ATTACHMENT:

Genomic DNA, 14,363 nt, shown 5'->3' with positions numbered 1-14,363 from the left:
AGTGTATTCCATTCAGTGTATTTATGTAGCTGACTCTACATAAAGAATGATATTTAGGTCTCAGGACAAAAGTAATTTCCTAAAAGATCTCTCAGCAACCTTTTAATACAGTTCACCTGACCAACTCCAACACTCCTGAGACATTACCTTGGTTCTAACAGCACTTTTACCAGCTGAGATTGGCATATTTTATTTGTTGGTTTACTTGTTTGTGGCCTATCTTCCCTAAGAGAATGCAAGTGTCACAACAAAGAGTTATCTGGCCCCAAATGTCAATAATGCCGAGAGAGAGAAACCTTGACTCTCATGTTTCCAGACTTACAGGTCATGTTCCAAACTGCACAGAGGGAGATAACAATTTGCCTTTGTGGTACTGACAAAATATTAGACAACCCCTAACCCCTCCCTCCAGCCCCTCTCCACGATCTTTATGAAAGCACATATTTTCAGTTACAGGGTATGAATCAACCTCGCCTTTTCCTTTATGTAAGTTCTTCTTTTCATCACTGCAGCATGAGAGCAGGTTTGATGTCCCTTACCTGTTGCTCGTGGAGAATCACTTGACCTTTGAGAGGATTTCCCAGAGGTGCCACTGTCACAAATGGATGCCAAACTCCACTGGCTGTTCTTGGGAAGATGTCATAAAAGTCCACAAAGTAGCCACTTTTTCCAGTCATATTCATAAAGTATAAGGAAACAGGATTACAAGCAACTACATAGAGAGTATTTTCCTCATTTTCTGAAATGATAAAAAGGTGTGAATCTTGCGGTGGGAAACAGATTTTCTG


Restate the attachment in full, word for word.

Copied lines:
Genomic DNA, 14,363 nt, shown 5'->3' with positions numbered 1-14,363 from the left:
AGTGTATTCCATTCAGTGTATTTATGTAGCTGACTCTACATAAAGAATGATATTTAGGTCTCAGGACAAAAGTAATTTCCTAAAAGATCTCTCAGCAACCTTTTAATACAGTTCACCTGACCAACTCCAACACTCCTGAGACATTACCTTGGTTCTAACAGCACTTTTACCAGCTGAGATTGGCATATTTTATTTGTTGGTTTACTTGTTTGTGGCCTATCTTCCCTAAGAGAATGCAAGTGTCACAACAAAGAGTTATCTGGCCCCAAATGTCAATAATGCCGAGAGAGAGAAACCTTGACTCTCATGTTTCCAGACTTACAGGTCATGTTCCAAACTGCACAGAGGGAGATAACAATTTGCCTTTGTGGTACTGACAAAATATTAGACAACCCCTAACCCCTCCCTCCAGCCCCTCTCCACGATCTTTATGAAAGCACATATTTTCAGTTACAGGGTATGAATCAACCTCGCCTTTTCCTTTATGTAAGTTCTTCTTTTCATCACTGCAGCATGAGAGCAGGTTTGATGTCCCTTACCTGTTGCTCGTGGAGAATCACTTGACCTTTGAGAGGATTTCCCAGAGGTGCCACTGTCACAAATGGATGCCAAACTCCACTGGCTGTTCTTGGGAAGATGTCATAAAAGTCCACAAAGTAGCCACTTTTTCCAGTCATATTCATAAAGTATAAGGAAACAGGATTACAAGCAACTACATAGAGAGTATTTTCCTCATTTTCTGAAATGATAAAAAGGTGTGAATCTTGCGGTGGGAAACAGATTTTCTG